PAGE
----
It is a struggle to get my 7mth daughter to take milk or solids
My daughter will not take her milk. During the day she will have a maximum of 2-3 bottles; 2-3 ozs at each feed. Since birth her maximum has been 4ozs. Since introducing solids at 5 months, her milk intake has declined. Eating her solids is a struggle too.
At present she is fed SMA progress with an Avent bottle and variable teat. I use a small baby jar as a portion measure for her food.
During the day she takes:
7am: 1-2 ozs, breakfast: a measure of Ready Brek, with added apricot and banana, and 1oz camomile tea.
9.45am: 1-2ozs formula
11.30am: a measure of a recipe from weaning book; chicken hot-pot, chicken risotto etc, fruit yoghurt and 1 dried apricot (she has no teeth so she gums on this), 1-2 oz diluted juice from cup after meal (she will not drink all of this)
2.30pm: 1-2 ozs formula
5.30pm: a measure of a vegetarian tea, such as pasta or potato with cheese sauce, 1-2 ozs diluted juice from cup.
6.30pm: 1-2 ozs formula, 1 oz camomile tea
10.30pm: 2-3ozs formula
3.30am: 1-2ozs formula
She sleeps at 9-9.30am, 12.30-2.30pm and settles by 7pm. Her present weight is 13lbs 5oz (6.04kg)
Getting the balance between solids and milk at this age can be difficult, especially as your daughter has never taken a feed bigger than 4ozs.
At her present weight and age she should be having nearer to 18-20ozs of milk a day, inclusive of milk used in cooking, on cereals and given in the form of cheese or yoghurt.
In order to increase your daughters small milk intake, use the “tier” method of feeding her at breakfast; give her milk, followed by solids and then the rest of her milk. You may need to give her a break between the milk and solids, so offer her 2ozs milk at 7am followed by solids at 7.45/8am and then another 2-3ozs after. Banana is quite a filling fruit and although often loved by babies could be filling her up too much. Offer her pear or apple pureed or grated with her Ready Brek as a change.
As she is having milk at breakfast, there is no real need to offer camomile tea as well. The extra fluids could be filling her up, so she is resisting eating her solids and not wanting a full milk feed. This way of feeding should help her take more, and also cut out the need for a top up at 9.45am. This would be a better time to offer her camomile tea so she will have an appetite for her lunch.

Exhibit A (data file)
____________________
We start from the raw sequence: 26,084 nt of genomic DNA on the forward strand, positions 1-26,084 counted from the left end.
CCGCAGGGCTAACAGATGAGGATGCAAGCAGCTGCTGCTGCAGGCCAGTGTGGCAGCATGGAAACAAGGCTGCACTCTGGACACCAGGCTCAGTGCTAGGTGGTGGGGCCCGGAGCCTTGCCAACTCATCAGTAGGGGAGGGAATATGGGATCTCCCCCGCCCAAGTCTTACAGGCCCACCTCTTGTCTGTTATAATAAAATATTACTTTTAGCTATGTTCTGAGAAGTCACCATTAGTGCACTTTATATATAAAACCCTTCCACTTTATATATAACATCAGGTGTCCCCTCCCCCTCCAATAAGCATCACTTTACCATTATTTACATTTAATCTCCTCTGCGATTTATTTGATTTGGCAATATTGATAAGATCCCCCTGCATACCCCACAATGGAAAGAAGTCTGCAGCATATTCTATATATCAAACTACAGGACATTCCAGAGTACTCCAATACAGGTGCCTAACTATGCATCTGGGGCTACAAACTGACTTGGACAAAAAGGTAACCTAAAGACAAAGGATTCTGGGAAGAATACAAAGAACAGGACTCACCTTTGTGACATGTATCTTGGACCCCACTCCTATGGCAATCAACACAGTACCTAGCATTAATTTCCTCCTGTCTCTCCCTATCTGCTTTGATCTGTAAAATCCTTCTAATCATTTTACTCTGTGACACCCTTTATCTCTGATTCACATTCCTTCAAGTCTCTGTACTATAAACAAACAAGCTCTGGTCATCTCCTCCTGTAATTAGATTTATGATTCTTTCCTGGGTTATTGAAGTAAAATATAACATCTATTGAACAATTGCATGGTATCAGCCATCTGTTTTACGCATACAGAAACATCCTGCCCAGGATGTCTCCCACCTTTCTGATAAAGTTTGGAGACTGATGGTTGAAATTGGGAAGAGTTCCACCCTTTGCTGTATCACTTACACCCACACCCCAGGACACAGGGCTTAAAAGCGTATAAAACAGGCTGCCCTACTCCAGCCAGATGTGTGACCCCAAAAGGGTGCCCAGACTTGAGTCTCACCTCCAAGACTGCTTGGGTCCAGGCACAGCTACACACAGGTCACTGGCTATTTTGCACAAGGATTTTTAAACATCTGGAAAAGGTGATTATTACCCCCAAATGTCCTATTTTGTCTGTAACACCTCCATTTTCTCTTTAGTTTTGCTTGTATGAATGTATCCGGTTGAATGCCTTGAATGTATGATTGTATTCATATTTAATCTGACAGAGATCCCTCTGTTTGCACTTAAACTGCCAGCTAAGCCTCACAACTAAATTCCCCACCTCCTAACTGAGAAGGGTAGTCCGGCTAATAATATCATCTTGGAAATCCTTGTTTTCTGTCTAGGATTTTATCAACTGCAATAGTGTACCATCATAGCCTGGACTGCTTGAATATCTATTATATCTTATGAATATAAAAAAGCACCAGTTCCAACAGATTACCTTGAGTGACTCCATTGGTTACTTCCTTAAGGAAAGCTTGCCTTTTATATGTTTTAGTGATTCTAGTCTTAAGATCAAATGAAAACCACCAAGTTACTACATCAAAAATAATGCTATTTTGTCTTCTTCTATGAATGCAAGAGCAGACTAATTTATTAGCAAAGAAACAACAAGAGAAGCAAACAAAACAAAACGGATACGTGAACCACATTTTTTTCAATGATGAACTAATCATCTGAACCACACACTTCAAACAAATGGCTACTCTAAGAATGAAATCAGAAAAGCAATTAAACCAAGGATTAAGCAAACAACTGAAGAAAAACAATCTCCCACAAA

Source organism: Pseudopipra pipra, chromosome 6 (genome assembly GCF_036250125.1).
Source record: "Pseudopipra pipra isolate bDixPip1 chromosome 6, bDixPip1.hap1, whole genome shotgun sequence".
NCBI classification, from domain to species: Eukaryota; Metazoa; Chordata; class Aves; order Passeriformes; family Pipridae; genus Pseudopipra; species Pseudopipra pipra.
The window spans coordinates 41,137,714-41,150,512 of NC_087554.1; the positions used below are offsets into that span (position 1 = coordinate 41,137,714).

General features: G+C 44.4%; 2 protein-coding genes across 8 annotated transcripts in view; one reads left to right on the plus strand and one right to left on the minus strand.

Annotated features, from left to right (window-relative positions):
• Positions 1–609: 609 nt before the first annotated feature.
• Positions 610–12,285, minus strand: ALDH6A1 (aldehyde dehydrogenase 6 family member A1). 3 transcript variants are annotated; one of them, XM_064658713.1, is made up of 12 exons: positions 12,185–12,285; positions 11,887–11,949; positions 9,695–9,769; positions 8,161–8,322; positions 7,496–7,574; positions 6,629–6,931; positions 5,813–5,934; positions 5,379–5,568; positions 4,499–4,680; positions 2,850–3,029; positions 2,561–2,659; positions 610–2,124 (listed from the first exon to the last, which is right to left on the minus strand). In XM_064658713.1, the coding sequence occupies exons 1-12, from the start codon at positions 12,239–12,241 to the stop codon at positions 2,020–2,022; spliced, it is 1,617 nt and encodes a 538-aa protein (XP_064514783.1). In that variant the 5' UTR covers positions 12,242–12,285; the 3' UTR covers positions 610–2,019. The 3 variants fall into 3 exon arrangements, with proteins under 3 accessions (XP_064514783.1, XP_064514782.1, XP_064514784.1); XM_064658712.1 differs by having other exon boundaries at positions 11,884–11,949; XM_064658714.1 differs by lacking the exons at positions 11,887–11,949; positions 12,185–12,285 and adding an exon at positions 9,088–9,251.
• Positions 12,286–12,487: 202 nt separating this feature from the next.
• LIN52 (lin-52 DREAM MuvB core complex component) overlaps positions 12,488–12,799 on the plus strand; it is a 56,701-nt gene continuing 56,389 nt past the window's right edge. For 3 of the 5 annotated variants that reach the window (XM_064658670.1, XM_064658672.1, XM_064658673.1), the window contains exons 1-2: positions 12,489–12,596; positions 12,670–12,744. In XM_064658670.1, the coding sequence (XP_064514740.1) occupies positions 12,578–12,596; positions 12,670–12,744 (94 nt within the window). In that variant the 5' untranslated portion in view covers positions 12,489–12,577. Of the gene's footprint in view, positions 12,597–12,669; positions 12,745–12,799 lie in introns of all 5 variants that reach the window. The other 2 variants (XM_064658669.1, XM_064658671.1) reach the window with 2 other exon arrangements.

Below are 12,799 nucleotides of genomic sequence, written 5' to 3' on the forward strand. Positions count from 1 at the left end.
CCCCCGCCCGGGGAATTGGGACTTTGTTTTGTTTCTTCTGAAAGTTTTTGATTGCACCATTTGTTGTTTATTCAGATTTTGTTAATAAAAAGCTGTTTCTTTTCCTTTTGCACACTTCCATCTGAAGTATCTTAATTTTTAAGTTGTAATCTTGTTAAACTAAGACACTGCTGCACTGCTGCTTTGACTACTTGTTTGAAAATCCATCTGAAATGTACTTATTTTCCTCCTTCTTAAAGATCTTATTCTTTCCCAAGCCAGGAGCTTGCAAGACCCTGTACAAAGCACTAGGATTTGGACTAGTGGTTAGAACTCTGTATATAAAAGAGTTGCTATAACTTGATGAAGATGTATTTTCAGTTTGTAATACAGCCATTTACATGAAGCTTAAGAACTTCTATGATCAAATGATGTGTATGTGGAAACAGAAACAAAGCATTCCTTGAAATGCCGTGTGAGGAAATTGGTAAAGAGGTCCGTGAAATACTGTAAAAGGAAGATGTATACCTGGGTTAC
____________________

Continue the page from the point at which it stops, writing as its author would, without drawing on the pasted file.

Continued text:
Have you begun to offer finger foods at lunch time? Your daughter may enjoy trying to feed herself with batons of steamed carrot and other vegetables while you are spoon feeding her. Also, giving her a spoon to hold at the same time as yourself may encourage her to eat a little more. If she is busy trying to feed herself, you will probably find she will accept more from your spoon without really noticing.
Offering her well diluted juice or water after her solids is an excellent idea, as it is easy for a baby with a small appetite to fill herself up with fluids, if given at the wrong time. Your daughter will also be receiving fluids from her fruit and vegetables. It is quite normal for a baby of this age to take sips of fluid after a meal rather than a larger amount.
The feed at 2.30pm is usually slightly smaller. This helps your daughter have an appetite for her dinner. As your daughter does not take much milk at 6.30pm, push this meal back to 5pm. Again, beware of her filling herself up with the extra fluid from the camomile tea which could lead her to not wanting her milk at bedtime. If she could take nearer to 4ozs at 6.30pm and again at 10.30pm, it would be easier to settle her with cooled boiled water at 3.30am rather than milk.
The 10.30pm feed can be difficult if a baby is sleepy, but it is worth trying to keep her awake for at least an hour at this time.
Some mother’s find it easier to wake the baby at 10pm and offer them half the feed, then let the baby have a quiet kick until 11.15pm when they change and offer the rest of the milk before settling back to sleep. This may result in a bigger intake at this time for your daughter, and also help her not to need the night feed. Trying to settle her with water at 3.30am could help her to be hungrier in the morning.
As your daughter has gained weight quite slowly and never had a very big appetite, keep trying to balance how much solids she accepts with her milk intake. Trying to get her to take too much solid food will only result in her cutting back even more on her milk, which is a situation you don’t want to have. Monitoring her fluid intake and offering her the chance to feed herself with a selection of finger foods, should see some improvement in her intake. Discuss your concerns with your health visitor or doctor, who will want to see that she is reaching her developmental milestones despite her slow weight increase.